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Reichskommissariat Moskowien After WW2

Leader: Heinrich Himmler/Adolf Hitler

Ruling Party: National Socialist German Workers Party (NSDAP)

Ideology: National Socialism

Capital: St. Petersburg (Leningrad)

Category: Transitional Puppet State

The Reichskommissariat Moskowien Is an administrative region of European Russia under the jurisdiction of the German government. It was established in 1945 following the successful conquest of the Soviet Union by Axis forces, a frontline which stretched from eastern Poland all the way to the Soviet capital of Moscow, with the borders reaching just at the beginning of the Ural mountains. The Reichskommissariat is utilized to maintain a semblance of government and to ensure the preservation of order over the region, along with the tens of millions of people who inhabit it. The administrative body is directly operated by the SS and is utilized for various operations such as the development of infrastructure, resource extraction, ideological enrichment, economic restructuring, and reallocation of labor. Much of the Reichskommissariat's activities are intended to develop the region for long-term German dominance and settlement as part of the Lebensraum ("Living Space") ideal. Moreover, the administration of the SS, under the guidance of Heinrich Himmler, is particularly efficient in the efforts toward ideologically reforming a population influenced by years of Marxist ideals under the Soviet government. The administration of Moskowien has taken many dark turns in its time occupying the former western USSR. The major cities of Moscow, Rostov, and most particularly Stalingrad (the latter which Hitler renamed to "Hitlerstadt") have had much of its buildings leveled to the ground accordingly, only with the exception of a specific number of structures in which Hitler viewed acceptable to remain alongside his future plans for the cities. One city in particular which he insisted remain untouched is Leningrad, formerly St. Petersburg. Hitler viewed the city as a testament to the superiority of German ingenuity and architectural prowess, considering it originally begins given a German name, along with much of the city's structures being designed by German engineers. Although St. Petersburg representing an exception, the Führer's overall image for the future of the Reichskommissariat is one of an agriculturally-focused eastern society. Many unfortunate incidents occurred in which large numbers of the local populace too weak and incompetent to actively carry out labor duties were subsequently massacred by SS squadrons, while many others, notably those possessing former loyalties to the communist government or possessing Jewish heritage were often pressed into slavery in the many, newly-forming German mines and agricultural farms.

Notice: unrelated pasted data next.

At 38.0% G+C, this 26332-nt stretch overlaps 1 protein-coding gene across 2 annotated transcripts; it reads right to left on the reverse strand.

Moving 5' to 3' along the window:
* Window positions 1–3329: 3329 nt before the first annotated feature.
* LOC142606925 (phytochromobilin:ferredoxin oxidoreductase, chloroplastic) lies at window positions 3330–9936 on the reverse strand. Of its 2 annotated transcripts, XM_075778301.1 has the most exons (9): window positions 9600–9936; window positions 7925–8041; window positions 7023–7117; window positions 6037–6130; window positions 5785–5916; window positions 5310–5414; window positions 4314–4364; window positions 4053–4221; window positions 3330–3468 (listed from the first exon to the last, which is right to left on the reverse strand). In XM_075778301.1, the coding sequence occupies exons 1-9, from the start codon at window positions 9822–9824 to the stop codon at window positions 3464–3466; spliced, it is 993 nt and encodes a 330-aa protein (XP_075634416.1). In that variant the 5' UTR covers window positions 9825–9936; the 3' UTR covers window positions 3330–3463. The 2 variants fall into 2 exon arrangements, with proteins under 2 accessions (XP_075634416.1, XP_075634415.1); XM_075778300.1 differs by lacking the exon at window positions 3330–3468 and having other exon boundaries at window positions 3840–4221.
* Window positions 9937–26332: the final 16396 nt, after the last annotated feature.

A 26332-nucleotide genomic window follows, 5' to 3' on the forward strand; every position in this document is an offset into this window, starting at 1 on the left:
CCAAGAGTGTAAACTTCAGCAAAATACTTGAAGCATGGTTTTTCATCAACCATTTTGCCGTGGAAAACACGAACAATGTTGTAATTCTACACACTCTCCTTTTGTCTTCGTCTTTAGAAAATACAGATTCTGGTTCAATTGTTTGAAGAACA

Despite the most vital portion of the Soviet Union lying under German rule, what remains of the Soviet government continues to control what remains of the country east of Ural Mountains. This is no doubt viewed as a very serious threat by the Reichskommissariat, as it represents a continued autonomy from German rule which can very easily instill feelings of resistance among the population living under the German Reich. However, attempts to finish off what remains of the USSR has proven to be a logistical nightmare for the German military as the vast, undeveloped expanses of Siberia has made any hope for a military effort essentially impossible.